Chronic pain problems involving the female reproductive system are major health concerns for all women. Poorly understood, they entail great personal and financial cost. One such condition is vulvodynia, or chronic unexplained vulvar pain, which has a prevalence of 16%. Despite its negative impact on psychosexual and relationship satisfaction, there is little research examining empirically-tested treatments for afflicted couples. The proposed research builds on findings from our work focusing on the impact of relational factors on vulvodynia, and our previous research evaluating the efficacy of group cognitive-behavioral therapy for this problem. This two-centre randomized clinical trial aims to assess the efficacy of a novel, 12-week targeted couple therapy (CBCT) for women with vulvodynia in comparison to one of the most commonly prescribed first-line medical interventions, topical lidocaine. Primary research question: Is there a significant difference between the two treatments on women’s pain during intercourse post-treatment? Based on our previous work and existing literature, we hypothesize that CBCT will yield significantly greater pain reduction post-treatment than lidocaine. Secondary research questions will assess for significant differences between the two treatments post-treatment and at 6-month follow-up on multidimensional aspects of pain using the McGill Pain Questionnaire, women and partners’ sexuality (sexual function and satisfaction), psychological adjustment (anxiety, depression, catastrophizing, self-efficacy, attributions, and quality of life), relationship factors (partner responses and dyadic adjustment), and self-reported improvement and treatment satisfaction. We hypothesize that CBCT will show significantly greater improvements on all outcome measures compared to lidocaine. Results of this study will improve the health and quality of life of patients with vulvodynia by rigorously testing the efficacy of a novel couples treatment.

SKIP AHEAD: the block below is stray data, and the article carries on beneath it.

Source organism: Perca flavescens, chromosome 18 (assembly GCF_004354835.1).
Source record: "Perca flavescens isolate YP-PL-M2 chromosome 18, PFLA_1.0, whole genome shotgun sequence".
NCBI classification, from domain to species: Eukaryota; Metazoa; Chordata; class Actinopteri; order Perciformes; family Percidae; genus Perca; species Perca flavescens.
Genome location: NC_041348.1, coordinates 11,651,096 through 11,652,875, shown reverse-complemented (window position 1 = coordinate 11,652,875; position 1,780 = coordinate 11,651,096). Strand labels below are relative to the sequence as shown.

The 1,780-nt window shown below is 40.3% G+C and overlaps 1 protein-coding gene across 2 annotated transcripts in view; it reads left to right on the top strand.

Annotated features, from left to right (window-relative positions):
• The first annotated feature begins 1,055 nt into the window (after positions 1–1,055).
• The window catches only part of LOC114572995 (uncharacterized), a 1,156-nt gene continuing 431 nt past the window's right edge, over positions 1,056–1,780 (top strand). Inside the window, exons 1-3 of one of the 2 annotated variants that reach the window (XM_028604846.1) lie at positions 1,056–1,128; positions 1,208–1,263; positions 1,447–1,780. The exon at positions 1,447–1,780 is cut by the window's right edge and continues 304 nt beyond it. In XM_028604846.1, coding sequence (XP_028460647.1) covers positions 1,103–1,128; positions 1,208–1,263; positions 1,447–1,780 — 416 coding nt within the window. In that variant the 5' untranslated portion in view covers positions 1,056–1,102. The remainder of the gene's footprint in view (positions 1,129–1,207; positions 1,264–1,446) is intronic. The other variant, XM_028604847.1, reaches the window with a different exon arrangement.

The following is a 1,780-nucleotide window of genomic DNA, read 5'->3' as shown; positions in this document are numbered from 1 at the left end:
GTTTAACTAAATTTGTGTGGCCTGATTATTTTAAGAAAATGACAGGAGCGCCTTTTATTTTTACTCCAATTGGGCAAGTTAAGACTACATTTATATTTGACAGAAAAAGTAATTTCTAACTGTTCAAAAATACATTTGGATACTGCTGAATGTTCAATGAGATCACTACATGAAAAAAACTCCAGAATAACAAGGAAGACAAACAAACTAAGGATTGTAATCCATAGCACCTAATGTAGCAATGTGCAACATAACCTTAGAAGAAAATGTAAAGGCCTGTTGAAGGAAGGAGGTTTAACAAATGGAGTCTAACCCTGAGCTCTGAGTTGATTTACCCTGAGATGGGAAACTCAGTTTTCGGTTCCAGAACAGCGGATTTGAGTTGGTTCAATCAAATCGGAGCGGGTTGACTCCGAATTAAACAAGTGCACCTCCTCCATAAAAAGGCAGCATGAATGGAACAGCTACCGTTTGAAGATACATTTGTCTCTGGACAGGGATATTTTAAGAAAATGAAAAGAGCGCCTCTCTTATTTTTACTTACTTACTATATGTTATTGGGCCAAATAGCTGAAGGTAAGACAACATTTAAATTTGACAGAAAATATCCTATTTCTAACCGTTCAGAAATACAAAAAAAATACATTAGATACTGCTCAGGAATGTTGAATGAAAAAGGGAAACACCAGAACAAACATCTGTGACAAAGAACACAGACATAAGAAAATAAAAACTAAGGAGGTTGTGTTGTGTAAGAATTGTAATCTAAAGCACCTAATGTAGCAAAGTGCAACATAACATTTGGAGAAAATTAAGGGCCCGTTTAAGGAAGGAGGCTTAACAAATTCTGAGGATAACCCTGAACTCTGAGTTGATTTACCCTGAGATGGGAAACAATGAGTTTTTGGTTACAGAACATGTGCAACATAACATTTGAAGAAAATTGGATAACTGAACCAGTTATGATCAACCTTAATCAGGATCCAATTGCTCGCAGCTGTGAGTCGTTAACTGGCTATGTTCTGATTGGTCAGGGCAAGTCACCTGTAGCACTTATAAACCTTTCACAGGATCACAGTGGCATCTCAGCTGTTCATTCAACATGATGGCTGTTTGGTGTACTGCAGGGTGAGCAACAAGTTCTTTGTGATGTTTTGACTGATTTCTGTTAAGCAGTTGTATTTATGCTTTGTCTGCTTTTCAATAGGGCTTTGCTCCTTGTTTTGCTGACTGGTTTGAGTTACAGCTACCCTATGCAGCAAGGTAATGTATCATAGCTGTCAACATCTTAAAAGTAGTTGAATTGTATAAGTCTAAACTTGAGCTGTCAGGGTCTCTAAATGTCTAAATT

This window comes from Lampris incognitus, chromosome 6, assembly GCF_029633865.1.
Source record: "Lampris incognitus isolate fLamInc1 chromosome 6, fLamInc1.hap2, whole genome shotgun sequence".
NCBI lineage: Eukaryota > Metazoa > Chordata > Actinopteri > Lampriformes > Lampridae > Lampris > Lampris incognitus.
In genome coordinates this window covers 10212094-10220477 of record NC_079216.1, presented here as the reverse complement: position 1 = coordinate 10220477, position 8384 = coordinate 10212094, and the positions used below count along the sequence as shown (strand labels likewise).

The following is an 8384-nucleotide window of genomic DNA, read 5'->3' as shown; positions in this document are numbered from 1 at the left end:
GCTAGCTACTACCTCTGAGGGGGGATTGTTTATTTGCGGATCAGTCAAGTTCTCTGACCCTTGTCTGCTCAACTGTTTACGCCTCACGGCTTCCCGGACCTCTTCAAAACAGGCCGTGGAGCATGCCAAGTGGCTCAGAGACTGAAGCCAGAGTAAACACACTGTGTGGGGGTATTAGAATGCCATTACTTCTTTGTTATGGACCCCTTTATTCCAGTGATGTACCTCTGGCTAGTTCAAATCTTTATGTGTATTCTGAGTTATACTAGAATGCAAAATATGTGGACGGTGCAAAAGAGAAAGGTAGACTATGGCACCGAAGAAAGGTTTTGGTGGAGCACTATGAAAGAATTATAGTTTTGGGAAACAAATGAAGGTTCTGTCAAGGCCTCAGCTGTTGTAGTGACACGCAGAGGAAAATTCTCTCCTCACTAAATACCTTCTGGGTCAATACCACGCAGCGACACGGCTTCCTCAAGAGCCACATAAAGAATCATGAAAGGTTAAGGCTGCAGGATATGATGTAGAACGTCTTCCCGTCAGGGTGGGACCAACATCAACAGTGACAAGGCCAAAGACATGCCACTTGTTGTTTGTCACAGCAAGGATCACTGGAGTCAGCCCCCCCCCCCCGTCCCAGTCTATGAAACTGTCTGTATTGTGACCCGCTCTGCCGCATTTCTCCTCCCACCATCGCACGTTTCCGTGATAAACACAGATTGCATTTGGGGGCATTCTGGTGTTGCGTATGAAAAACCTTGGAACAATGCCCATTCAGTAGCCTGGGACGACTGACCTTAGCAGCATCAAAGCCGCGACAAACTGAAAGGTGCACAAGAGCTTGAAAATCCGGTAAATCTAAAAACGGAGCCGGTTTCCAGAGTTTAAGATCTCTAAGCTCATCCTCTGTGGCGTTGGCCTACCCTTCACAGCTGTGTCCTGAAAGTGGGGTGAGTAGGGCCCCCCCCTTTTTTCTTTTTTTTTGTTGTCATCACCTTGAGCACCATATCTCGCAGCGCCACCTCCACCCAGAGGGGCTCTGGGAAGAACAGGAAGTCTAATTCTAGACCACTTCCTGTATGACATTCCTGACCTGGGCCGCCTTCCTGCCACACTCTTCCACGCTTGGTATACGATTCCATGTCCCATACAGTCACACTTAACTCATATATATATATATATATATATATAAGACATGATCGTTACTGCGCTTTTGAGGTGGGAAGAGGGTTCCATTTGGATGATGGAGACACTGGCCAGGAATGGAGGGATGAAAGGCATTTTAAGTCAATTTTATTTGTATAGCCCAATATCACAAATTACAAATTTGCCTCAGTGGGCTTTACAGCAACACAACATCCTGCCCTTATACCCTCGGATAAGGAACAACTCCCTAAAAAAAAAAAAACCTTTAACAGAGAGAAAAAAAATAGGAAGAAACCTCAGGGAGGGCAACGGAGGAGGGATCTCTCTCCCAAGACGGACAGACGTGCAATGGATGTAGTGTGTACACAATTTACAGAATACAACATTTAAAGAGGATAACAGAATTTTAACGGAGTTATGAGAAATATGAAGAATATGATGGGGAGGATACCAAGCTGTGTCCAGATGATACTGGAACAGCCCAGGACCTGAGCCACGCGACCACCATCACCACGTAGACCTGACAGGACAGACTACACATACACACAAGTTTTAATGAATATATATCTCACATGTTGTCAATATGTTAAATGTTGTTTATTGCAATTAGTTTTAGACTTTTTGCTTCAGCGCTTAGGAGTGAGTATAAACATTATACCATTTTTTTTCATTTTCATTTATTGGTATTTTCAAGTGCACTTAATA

Irving M. Yitzchak Binik, PhDSexual pain is not that sexy: A multidimensional but pain focused model (1999-2011)
Our previous work focused on studying pain rather than sexual functioning as the central symptom of dyspareunia and vaginismus. This pain-centered approach was very useful and led us to propose that dyspareunia and vaginismus were better understood as pain disorders rather than as sexual dysfunctions. Our conclusions, however, were limited by the fact that most of the studies were carried out with a particular subtype of dyspareunia (vulvar vestibulitis syndrome/VVS). This proposal extends our research to other potential forms of dyspareunia including “post-menopausal,” “post-partum” and “deep” dyspareunia and also continues previous work on vaginismus and VVS. A multidimensional framework focusing on pain but including, pelvic floor muscle tension, physical factors, and cognitive-affective variables is hypothesized to be necessary to understand these various phenomena.
Stephanie Camille Boyer, B.Sc.The Pathophysiology of Chronic Genital Pain: Differentiating Between Vaginismus and PVD (2009-2011)